Buying An Older Home? Check For These Problems First
Is buying a house in Atlanta in your future? If you’re heading into the older neighborhoods, the character, charm, and unique personality of places like Morningside and Buckhead are probably pulling you in.
Older homes are located in the best locations. In many cases, they have that something special you’re never going to find with new construction. And not only do you like the allure of the inside of the home, but there’s also something about moving into a pre-established neighborhood that steals your heart.
Yet by buying an older home, you’re also taking on the problems associated with aging real estate. And depending on the age of the house and how well it was maintained, the problems can be fairly significant.
Work closely with your real estate agent to find the home of your dreams. But don’t forget to bring along an inspector when you’re ready to put in an offer.
1. Old Plumbing
The plumbing system is the heart of your home. Little can be done without a proper plumbing system in place. And if the home you are considering purchasing needs updating, it can be an expensive and time-consuming project. And it’s not just cast iron piping that can be of concern. Head back in time, between 1978 and 1995, and you’ll find polybutylene piping was commonly installed. Polybutylene piping was introduced as a low cost alternative, only to find it deteriorates in 10 to 15 years from the inside out. Evaluate the age of the pipes of the home you are considering. Determine the system, if it’s been upgraded, and even determine what it would take to bring it up to current conditions to operate safely and efficiently.
2. Old Electrical
Like old plumbing, old electrical can have it’s problems too. Many older homes still have their original wiring. And in many cases, the load simply can’t keep up with today’s technological advances. Old electrical systems pose a significant fire risk, putting you, your family, and your property at risk. An inspector should take notice of any potential problem areas and call out signs of danger, such as blackened switch panels or overloaded breakers. Determine what it would take to rewire the home before you move forward.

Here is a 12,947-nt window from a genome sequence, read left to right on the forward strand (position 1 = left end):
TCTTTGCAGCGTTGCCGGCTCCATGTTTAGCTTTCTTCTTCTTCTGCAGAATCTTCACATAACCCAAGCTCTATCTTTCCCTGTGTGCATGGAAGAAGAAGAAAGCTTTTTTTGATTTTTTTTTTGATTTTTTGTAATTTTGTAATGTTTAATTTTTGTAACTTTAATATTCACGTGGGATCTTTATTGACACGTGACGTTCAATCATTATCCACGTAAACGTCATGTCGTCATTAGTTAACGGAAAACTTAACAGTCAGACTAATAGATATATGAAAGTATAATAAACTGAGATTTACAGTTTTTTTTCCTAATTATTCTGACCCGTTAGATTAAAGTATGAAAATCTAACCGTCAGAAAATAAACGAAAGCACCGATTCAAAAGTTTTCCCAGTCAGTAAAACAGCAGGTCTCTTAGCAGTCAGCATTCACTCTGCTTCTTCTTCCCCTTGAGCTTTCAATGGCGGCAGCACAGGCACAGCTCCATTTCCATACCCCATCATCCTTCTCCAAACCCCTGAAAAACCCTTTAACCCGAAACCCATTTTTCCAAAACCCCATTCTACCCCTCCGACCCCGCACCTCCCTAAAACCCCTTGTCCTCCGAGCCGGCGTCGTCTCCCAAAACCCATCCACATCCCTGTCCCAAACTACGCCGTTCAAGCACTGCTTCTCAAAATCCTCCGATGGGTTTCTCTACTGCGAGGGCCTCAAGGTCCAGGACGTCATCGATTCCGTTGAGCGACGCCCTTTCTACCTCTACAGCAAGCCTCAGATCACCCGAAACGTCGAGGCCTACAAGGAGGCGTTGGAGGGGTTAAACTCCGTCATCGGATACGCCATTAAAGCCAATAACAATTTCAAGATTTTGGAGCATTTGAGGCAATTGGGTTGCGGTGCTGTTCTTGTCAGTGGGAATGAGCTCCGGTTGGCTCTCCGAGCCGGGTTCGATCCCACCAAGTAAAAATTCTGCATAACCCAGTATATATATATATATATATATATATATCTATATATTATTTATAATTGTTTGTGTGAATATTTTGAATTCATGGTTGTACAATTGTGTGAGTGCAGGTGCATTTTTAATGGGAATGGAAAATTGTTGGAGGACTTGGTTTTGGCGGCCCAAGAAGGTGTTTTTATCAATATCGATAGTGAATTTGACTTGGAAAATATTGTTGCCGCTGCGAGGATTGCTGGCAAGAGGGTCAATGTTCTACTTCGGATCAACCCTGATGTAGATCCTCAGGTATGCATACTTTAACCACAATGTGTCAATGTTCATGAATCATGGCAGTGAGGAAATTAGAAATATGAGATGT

3. Old HVAC Equipment
HVAC equipment can also be a problem in older homes. Depending on the age of your home, it may not have been built with air conditioning, or even with today’s modern heating equipment. Which means it’s not properly insulated to prevent leaks. Energy efficiency can be a huge undertaking, requiring you to rebuild the heating and cooling system from the ground up, with eco-friendly concepts in mind. And while many options can help you build in efficiencies quickly, that can add extensive costs to making the home move-in ready.
4. Hazardous Materials
Older homes can also have a variety of other concerns that can require attention to make them safe and secure for your family. Radon is a carcinogen created by the natural breakdown of uranium in soil, water, and rock. If radon gets trapped within a home, it becomes dangerous for humans. Many homes built before the 1970s weren’t made with protection in mind, making them a higher risk for radon buildup. Likewise, older homes didn’t come with smoke alarms and carbon monoxide detectors in place. And while they are easy to install, many older homes may have had systems installed through DIY processes, aren’t well maintained and may not function correctly. The only way to stay safe is to ensure your home is modernized with the latest safety features, including working alarms and detectors that can alert you to potential dangers.
Are you buying a new home in an old community? Is your new house as safe as can be?